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Study finds just 7% of blood pressure monitors validated

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Study finds just 7% of blood pressure monitors validated

In a study with global implications, the majority of blood pressure monitors available for purchase in Australia have to be found not to have undergone rigorous accuracy testing.

Researchers at the University of Tasmania’s Menzies Institute for Medical Research discovered that most upper-arm and wrist-cuff home blood pressure devices and all the wrist-band wearable (cuff-less) devices available for purchase online in Australia had not been sufficiently validated.

For a device to be validated, it has gone through extensive testing to ensure it is accurate. In this study, the researchers looked at the online blood pressure device marketplace, including large companies such as Amazon and eBay.

The study, published in Hypertension, an American Heart Association journal, has major implications for best-practice care of people. It also highlights the importance of widespread public education and advocacy in the area, as well as regulation of the device industry to improve the availability of validated blood pressure devices.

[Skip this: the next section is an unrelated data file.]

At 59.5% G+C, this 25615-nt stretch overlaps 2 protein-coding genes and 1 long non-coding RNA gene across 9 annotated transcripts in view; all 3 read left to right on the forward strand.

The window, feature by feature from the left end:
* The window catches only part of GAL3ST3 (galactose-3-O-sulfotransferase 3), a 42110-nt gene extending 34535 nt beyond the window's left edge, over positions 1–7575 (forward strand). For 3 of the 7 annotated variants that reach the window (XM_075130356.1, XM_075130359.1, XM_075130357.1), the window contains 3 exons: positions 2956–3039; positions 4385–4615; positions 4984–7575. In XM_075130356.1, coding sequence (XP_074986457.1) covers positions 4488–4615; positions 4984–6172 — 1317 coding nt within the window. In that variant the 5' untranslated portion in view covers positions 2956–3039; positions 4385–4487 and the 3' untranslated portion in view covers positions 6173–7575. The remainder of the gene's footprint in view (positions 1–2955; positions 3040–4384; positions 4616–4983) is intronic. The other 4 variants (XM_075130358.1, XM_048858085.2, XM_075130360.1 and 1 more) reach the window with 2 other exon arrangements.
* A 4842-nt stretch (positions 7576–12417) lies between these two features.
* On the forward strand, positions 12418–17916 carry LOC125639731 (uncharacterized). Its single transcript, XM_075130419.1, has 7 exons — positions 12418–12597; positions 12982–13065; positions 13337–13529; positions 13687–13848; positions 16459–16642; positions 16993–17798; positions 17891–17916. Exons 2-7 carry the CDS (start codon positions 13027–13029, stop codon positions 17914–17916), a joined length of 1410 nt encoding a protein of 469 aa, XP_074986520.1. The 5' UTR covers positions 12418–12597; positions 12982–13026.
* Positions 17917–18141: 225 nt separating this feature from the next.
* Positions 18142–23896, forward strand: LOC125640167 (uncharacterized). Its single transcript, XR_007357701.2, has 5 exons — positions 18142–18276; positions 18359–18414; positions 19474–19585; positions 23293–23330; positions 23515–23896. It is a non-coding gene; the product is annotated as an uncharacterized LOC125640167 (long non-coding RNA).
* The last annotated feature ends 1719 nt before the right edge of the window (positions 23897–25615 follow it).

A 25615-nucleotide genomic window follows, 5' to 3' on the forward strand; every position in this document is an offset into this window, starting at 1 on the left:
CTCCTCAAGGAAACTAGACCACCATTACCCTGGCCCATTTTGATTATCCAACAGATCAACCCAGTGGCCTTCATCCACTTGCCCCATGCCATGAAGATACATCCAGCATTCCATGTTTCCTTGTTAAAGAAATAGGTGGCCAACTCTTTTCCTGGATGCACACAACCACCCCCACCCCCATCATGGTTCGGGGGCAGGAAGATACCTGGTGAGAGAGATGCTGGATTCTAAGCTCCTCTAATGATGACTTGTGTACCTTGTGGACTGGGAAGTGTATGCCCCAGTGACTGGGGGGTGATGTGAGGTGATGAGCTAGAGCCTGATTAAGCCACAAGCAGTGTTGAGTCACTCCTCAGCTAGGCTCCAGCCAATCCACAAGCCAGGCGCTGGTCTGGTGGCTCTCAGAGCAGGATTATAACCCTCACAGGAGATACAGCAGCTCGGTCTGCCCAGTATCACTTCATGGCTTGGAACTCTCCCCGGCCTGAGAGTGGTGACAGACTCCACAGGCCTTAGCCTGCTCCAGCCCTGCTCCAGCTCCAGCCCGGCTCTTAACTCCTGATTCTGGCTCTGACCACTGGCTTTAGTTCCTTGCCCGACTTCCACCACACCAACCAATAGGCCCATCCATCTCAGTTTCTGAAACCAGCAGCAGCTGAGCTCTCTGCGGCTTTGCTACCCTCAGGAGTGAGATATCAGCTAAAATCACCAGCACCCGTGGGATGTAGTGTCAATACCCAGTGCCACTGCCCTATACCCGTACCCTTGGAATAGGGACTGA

Hypertension guidelines around the world recommend that home testing of blood pressure should be used for confirming the diagnosis of hypertension, or high blood pressure.

Deputy Director of the Menzies Institute for Medical Research and lead researcher on the study, Professor James Sharman, said this is concerning because it means the non-validated devices being used are not trustworthy for diagnosis or follow-up of raised blood pressure.

“As we know, high blood pressure is the number one risk factor for cardiovascular disease and mortality worldwide. This makes accurate measurement and treatment critically important to prevent and limit the risk to patients.

“Most of the blood pressure devices sold online should not be used for clinical decision-making. However, it is likely they are being used for this purpose.

“Our extensive assessment showed that only 7% of the 972 models of blood pressure monitoring devices available for purchase had been validated,” Professor Sharman said.

Director of the Menzies Institute, Distinguished Professor Alison Venn, congratulated Professor Sharman and his team. “This is the kind of practical research we are committed to at Menzies. These findings will not only benefit the health of Australians but will also be important on a global scale.”

Before purchasing a blood pressure device, people should check that it has been validated at

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